Rosario Tepoz arrived in Connecticut from Mexico 10 years ago with a 2-year-old son. Six years later, Tepoz had a daughter, born in Connecticut and, as a result, born into citizenship in the United States.
Today, her children face completely different realities when it comes to accessing medical care.
“I have two children. One has health insurance, and one does not have health insurance, and this hurts me in my soul. They themselves have lived and understand what this means,” testified Tepoz in a public hearing on Thursday.
A bill currently under review by the Human Services committee seeks to assist children like Tepoz’s son by expanding medical insurance coverage to all children under the age of 19, regardless of immigration status.
Tepoz’s son, who is 12 years old and attends the Montessori Magnet School in Hartford, does not qualify for health insurance because he was not born in the U.S. For his entire life, his medical care has consisted of infrequent visits to pediatricians and dentists. Any time he gets sick, Tepoz takes him straight to the emergency room, resulting in more hospital bills for the family.
On the other hand, Tepoz is able to take her 4-year-old daughter to all routine medical and dental appointments without worrying about the financial burden.
“It hurts him to see the difference between the services he receives compared to his younger sister. This hurts him, and it hurts me as his mother even more,” said Tepoz.
In June 2021, the legislature passed a bill qualifying children 8 and under for the state’s Medicaid program, known as HUSKY, regardless of immigration status.
The bill passed last year covers children living in families with incomes below 323% of the federal poverty level. It also extended prenatal care, regardless of immigration status, to women whose household income is between 196% and 318% of the federal poverty level and postpartum care to those whose household income is at or below 263% of the federal poverty level.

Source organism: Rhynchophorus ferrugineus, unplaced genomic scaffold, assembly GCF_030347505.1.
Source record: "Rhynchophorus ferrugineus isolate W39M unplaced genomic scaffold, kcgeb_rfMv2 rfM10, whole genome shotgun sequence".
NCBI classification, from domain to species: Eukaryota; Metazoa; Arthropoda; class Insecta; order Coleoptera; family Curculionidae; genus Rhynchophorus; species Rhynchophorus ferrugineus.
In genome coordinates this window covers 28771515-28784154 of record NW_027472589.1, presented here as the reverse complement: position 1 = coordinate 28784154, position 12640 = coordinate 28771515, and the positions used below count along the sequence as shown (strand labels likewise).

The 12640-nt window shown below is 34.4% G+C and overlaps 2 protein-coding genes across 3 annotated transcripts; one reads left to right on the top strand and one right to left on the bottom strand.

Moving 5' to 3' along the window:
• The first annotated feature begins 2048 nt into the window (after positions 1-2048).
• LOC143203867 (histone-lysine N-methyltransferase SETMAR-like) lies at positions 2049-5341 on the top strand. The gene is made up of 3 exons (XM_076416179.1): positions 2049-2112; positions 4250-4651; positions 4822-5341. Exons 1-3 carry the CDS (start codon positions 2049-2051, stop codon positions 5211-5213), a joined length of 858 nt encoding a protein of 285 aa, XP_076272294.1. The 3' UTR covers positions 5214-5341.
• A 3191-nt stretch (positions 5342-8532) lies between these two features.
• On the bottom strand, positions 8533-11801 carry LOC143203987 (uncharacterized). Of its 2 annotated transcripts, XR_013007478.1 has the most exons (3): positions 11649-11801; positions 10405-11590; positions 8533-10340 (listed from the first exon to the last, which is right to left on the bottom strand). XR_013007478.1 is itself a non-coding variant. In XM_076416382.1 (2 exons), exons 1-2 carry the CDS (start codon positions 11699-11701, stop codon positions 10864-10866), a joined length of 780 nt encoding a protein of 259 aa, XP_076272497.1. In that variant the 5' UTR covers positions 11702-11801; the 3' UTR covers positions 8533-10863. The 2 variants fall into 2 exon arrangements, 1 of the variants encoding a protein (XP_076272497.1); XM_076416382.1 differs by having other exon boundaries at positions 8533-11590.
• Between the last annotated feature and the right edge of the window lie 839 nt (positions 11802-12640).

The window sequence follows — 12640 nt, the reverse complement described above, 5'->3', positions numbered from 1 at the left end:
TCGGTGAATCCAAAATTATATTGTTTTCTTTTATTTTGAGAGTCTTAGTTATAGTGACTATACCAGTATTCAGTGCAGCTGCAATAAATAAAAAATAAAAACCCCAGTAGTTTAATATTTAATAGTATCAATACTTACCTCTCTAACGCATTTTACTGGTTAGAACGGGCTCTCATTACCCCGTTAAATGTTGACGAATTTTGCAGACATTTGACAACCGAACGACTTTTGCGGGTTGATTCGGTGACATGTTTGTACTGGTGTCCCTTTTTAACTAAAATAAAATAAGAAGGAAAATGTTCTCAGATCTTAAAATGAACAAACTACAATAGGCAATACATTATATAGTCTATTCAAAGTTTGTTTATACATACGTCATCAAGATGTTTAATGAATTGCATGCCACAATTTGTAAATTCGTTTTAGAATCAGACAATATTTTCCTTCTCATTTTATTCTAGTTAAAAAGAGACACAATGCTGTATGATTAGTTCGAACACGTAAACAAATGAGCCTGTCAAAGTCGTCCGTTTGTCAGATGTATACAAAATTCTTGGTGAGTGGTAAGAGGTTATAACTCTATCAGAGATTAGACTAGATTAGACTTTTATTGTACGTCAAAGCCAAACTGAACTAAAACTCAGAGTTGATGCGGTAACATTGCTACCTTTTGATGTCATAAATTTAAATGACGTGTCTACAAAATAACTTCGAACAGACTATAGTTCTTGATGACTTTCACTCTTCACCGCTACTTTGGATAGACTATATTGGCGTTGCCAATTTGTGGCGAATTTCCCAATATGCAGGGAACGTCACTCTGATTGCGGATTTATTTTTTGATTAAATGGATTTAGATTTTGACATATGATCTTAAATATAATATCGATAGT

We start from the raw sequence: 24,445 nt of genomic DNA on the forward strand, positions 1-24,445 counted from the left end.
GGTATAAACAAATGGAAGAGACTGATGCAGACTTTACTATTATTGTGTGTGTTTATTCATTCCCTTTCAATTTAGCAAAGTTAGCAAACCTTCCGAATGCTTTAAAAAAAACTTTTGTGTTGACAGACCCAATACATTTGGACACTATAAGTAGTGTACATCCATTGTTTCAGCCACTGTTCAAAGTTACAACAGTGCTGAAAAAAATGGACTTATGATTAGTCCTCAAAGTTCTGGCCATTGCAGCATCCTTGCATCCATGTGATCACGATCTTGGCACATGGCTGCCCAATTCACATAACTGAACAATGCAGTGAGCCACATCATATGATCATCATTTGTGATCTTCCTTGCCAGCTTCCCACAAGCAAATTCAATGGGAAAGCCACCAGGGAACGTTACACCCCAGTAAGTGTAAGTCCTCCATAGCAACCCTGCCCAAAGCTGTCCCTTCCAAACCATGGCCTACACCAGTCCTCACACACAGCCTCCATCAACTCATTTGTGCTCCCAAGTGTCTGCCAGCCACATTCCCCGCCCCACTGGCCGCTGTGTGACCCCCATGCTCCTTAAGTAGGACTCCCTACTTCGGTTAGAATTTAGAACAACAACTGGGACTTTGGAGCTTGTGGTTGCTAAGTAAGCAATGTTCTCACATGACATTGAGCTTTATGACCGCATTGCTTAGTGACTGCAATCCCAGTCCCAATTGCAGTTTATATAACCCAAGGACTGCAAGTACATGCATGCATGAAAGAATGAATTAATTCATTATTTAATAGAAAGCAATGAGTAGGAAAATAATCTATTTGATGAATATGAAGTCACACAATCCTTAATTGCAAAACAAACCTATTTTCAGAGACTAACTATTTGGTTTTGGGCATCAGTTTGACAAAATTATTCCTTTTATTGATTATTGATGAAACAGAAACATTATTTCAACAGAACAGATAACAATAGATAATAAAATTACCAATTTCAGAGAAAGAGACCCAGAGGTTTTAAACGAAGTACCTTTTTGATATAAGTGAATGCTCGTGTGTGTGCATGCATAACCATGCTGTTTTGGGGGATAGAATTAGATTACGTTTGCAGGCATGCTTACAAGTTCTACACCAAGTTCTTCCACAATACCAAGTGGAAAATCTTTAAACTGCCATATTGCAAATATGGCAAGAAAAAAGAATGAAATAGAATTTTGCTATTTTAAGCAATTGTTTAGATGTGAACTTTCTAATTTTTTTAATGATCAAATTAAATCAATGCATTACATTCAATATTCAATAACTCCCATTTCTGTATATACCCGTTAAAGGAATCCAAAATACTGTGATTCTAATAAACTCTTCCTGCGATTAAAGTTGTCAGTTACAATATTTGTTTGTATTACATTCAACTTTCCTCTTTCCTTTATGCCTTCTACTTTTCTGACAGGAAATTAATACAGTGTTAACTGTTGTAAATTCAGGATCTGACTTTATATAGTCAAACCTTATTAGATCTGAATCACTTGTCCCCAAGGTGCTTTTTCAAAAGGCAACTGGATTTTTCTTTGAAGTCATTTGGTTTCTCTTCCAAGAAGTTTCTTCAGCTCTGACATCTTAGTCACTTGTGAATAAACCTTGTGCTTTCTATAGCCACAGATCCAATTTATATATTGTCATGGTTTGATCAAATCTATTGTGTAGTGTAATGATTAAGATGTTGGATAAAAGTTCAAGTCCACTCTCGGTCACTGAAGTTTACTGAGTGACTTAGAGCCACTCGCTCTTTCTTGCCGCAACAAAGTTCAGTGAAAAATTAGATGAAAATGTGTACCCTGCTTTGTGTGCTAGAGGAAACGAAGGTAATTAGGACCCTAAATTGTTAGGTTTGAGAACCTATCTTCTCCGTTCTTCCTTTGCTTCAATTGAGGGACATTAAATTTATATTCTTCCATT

At the time, the measure directed the Department of Social Services to study the feasibility of extending HUSKY coverage to all children, which frustrated activists who were hoping the bill would accomplish that.
Coverage for eligible groups goes into effect on Jan. 1, 2023. If the expansion to include children between the ages of 9 and 18 passes, that too would go into effect on the first of the year.
Department of Social Services Commissioner Deidre Gifford testified that the department does not support the bill because it would result in additional annual costs of at least $10.2 million annually, borne entirely by the state.
Sen. Derek Slap, D-West Hartford, also testified to the financial upside of the bill for the state, reporting that uncompensated care cost hospitals $774 million in 2020, up from $233 million in 2012.
“That puts a lot of strain on our hospitals, in terms of employment and the services they can provide, so we all suffer because of that, and of course, pay for it in our taxes and our premiums,” he said.
Advocates for immigrants’ rights also have their sights set on eventually expanding coverage beyond children to all residents regardless of immigration status.
“In order to ensure healthy children, their parents, aunts, uncles and grandparents need to be healthy, as well,” said Tepoz.